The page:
The Three Stages of a Programmer

A pet theory of mine is, that there are three stages every programmer goes through throughout their career. Maybe they sound familiar to you.

Holy Cow, I Made the Computer Do Something

If you ever wrote even a single line of code, you probably remember the feeling when you ran your first program. Maybe it printed “hello world” to the screen. In any case it made you realise you could do anything with that mystic machine in front of you. It was a feeling of empowerment and control. Suddenly everything seemed possible, because after all you just had to add a few more lines of code to make the computer do anything.

Let Me Handle It, I’m a Pro

Some time has passed since you started out. Maybe a few days, maybe a few years, or even a few decades. In any case, now you know programming. Actually you are a pretty damn smart coder. The code practically flows out of your fingertips.

Sure, you could have done it in 5 lines. But doing it all in a single line means improves performance by saving a few unesecarry assignments. Sure, you could have split the code into a few different classes. But instead of scattering the code across multiple files you can just hide some stuff with a bit of clever scoping. Sure you could use programming patterns. But why make bloat the code if you can do your own much leaner thing?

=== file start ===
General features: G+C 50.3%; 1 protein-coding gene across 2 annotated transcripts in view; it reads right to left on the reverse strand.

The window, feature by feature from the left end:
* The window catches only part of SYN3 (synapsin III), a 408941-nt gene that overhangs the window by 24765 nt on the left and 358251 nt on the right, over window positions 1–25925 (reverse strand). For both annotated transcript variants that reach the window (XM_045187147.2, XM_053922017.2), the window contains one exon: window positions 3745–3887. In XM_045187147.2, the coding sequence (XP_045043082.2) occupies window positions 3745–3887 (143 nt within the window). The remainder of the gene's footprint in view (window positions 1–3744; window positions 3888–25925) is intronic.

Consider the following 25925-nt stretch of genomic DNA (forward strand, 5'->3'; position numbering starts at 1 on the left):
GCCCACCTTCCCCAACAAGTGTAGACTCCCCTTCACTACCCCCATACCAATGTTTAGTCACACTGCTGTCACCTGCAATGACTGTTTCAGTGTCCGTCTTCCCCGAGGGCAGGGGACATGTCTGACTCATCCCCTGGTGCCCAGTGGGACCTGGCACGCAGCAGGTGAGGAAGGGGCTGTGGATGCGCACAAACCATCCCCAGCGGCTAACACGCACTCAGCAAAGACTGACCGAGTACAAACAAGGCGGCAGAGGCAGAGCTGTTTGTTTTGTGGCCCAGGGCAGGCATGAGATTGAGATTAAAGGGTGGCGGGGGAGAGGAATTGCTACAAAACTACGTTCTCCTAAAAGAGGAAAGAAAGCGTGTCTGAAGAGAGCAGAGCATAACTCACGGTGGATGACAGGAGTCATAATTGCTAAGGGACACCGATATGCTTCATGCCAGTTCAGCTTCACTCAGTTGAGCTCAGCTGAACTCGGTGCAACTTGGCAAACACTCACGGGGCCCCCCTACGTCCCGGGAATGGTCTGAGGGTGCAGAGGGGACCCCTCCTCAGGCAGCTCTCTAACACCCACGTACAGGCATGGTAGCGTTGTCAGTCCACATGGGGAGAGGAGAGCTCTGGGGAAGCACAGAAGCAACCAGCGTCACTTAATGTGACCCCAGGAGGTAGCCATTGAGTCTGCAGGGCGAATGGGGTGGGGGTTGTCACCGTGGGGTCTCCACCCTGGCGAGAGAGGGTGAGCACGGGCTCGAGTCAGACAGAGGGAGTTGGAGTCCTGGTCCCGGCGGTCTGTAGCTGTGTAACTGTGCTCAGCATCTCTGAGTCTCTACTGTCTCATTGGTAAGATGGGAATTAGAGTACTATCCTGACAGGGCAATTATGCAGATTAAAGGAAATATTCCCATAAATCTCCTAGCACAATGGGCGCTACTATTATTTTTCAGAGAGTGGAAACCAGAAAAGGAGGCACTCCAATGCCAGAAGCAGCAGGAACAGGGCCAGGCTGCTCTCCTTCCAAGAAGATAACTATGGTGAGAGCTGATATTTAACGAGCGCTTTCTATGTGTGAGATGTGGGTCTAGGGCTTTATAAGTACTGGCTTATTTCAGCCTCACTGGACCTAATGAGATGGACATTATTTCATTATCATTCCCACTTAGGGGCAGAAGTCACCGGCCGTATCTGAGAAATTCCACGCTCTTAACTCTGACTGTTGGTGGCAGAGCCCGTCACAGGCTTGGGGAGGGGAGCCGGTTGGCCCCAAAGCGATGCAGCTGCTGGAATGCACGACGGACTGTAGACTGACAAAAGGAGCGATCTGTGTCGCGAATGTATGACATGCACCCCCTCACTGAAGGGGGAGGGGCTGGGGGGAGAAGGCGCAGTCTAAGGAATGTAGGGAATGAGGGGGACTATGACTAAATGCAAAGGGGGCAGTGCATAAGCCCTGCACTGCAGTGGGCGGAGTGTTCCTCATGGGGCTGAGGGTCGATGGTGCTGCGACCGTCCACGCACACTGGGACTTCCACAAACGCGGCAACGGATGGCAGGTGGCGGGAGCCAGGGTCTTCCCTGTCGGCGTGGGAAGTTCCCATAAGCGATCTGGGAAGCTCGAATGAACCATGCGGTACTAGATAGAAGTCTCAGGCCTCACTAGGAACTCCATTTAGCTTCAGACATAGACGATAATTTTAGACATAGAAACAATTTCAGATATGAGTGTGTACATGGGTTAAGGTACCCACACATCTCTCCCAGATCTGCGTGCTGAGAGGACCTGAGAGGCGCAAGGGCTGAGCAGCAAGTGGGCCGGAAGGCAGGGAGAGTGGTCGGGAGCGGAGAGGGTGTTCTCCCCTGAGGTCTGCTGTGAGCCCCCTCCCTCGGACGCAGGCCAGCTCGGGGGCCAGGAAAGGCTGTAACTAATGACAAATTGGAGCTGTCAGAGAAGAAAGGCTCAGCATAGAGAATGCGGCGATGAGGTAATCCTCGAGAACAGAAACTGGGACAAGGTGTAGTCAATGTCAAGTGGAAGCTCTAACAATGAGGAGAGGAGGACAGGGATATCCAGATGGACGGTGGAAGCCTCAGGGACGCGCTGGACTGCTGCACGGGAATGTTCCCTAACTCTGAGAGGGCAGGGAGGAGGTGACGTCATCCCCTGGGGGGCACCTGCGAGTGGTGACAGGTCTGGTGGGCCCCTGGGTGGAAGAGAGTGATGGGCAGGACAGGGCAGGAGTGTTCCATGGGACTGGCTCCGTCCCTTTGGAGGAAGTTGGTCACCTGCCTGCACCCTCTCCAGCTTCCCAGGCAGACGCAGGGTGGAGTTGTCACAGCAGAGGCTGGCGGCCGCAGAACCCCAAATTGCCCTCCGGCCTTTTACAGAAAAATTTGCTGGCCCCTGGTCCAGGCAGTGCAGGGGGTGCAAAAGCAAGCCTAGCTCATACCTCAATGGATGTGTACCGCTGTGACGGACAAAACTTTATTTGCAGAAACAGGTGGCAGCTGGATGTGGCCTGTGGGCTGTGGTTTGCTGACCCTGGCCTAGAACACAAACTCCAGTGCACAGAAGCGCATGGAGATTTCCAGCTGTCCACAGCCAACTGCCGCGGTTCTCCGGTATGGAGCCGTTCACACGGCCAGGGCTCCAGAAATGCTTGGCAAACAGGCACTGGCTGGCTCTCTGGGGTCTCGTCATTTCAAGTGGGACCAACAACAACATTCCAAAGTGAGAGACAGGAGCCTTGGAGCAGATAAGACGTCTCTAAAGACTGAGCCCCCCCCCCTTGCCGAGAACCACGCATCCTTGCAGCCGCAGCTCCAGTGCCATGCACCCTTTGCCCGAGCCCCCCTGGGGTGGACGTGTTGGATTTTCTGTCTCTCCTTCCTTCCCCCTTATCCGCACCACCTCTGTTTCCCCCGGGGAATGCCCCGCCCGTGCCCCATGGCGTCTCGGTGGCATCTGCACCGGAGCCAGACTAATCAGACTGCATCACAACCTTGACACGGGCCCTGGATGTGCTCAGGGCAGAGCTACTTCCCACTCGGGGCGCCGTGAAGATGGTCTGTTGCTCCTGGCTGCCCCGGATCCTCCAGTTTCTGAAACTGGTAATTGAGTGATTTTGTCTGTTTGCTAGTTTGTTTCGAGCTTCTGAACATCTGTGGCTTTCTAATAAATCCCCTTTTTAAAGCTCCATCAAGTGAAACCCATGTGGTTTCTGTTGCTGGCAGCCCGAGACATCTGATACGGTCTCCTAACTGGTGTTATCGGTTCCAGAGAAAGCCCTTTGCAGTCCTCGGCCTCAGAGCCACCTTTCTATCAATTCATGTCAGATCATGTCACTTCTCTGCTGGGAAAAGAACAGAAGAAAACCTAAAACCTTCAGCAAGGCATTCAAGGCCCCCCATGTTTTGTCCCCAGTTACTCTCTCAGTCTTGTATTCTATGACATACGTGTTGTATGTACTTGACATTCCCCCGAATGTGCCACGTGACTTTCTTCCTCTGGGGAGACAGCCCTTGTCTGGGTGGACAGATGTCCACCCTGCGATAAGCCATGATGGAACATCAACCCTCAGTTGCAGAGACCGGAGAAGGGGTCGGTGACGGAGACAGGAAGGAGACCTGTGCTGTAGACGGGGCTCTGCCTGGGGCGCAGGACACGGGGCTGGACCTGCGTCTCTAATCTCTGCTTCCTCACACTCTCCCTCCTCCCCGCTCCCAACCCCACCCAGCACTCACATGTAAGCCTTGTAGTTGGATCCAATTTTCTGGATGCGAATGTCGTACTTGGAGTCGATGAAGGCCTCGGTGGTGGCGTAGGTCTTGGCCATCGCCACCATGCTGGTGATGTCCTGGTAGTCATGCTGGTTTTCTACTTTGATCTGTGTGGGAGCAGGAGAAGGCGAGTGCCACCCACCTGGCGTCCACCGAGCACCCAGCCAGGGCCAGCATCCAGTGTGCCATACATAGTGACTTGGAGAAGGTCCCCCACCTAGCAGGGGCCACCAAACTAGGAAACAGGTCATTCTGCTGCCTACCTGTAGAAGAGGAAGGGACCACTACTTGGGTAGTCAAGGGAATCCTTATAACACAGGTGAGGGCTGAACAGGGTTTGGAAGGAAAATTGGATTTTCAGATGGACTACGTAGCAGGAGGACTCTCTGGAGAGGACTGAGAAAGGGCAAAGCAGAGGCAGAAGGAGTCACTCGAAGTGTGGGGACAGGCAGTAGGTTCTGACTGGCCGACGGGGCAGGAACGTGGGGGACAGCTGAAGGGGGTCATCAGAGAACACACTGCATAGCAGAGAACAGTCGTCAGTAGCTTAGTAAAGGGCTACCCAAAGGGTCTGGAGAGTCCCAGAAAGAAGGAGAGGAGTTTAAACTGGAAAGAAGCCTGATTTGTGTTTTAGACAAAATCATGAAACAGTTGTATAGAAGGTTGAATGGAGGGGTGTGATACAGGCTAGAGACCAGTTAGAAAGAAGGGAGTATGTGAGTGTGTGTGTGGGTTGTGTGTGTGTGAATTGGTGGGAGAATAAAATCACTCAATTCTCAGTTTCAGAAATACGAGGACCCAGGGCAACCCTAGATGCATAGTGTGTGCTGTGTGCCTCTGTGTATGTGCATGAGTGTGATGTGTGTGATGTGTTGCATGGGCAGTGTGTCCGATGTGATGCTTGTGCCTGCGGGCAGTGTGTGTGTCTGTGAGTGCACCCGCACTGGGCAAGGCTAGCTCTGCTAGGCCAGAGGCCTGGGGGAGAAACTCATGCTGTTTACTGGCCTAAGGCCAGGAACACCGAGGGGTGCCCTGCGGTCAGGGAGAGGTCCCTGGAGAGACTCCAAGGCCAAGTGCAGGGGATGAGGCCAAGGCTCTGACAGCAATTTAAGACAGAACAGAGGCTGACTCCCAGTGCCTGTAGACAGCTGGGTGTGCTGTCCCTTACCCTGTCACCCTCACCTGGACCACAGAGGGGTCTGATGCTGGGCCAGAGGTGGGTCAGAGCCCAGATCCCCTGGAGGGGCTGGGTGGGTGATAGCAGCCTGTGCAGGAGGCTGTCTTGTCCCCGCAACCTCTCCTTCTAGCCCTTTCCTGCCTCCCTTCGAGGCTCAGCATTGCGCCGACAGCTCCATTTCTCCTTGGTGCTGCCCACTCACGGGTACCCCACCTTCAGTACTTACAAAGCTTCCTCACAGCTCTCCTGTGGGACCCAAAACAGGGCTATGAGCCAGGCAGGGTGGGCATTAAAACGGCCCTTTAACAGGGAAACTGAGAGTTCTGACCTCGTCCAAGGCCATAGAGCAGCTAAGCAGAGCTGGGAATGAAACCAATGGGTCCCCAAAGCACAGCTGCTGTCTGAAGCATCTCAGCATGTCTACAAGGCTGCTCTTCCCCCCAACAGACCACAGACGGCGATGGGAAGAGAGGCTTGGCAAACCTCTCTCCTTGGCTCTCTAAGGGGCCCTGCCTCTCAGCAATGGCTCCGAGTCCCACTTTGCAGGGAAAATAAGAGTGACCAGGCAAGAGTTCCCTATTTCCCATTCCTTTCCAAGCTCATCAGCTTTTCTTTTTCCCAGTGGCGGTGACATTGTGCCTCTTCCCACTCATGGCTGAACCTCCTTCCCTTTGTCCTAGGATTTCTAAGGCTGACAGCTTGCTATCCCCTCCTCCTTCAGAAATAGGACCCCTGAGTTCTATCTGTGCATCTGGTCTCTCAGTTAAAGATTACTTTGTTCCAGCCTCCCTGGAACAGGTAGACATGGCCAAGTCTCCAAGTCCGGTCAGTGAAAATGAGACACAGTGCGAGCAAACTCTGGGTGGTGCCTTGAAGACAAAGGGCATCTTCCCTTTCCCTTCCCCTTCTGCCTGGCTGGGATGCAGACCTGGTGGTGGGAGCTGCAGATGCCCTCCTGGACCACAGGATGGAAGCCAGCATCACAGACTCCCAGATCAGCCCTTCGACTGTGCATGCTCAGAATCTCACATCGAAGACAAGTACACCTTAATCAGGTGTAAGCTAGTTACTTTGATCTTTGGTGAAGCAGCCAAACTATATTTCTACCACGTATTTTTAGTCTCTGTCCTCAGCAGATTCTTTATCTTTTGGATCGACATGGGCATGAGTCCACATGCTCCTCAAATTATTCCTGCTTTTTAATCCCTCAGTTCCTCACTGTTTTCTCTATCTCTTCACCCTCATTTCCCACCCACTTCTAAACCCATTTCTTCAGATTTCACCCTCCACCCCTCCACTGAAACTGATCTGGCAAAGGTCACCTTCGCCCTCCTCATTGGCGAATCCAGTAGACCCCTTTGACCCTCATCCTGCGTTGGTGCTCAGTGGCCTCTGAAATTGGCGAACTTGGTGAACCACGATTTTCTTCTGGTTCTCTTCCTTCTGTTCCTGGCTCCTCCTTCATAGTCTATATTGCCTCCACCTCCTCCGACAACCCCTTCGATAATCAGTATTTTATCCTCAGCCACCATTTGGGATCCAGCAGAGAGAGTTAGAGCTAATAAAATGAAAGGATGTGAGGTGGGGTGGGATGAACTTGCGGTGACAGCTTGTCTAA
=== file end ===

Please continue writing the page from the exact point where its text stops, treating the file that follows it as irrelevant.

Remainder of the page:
You have quite a few opinions on what the right way to program is. And just imagine what we could do if more people would do as you do.

Actually, I Have No Idea

Some more time passes. You have waded through some code bases and worked with quite a few people. You saw code that was ugly as sin that somehow worked, and code that was an example of codemanship, yet somehow failed to solve the actual problem. You have worked with a few languages and frameworks, have dabbled in patterns, concepts and paradigms. Yet somehow the more you see and learn, the more of your opinions blur.

There seem to be countless ways to tackle any given problem and twice as many reasons to do it in a different way. Any solution has drawbacks and it’s not about finding the best one, but finding the one least bad.

Code that seemed simple and elegant just a while ago, now seems arcane and unnecessary convoluted. If you just had made it readable instead of trying to be smart about it, you would be having a much easier time understanding it now.

And so you strife to make everything as clear, simple and explicit as possible. All to have a slightly higher chance of understanding what the heck the code is doing the next time you will read it.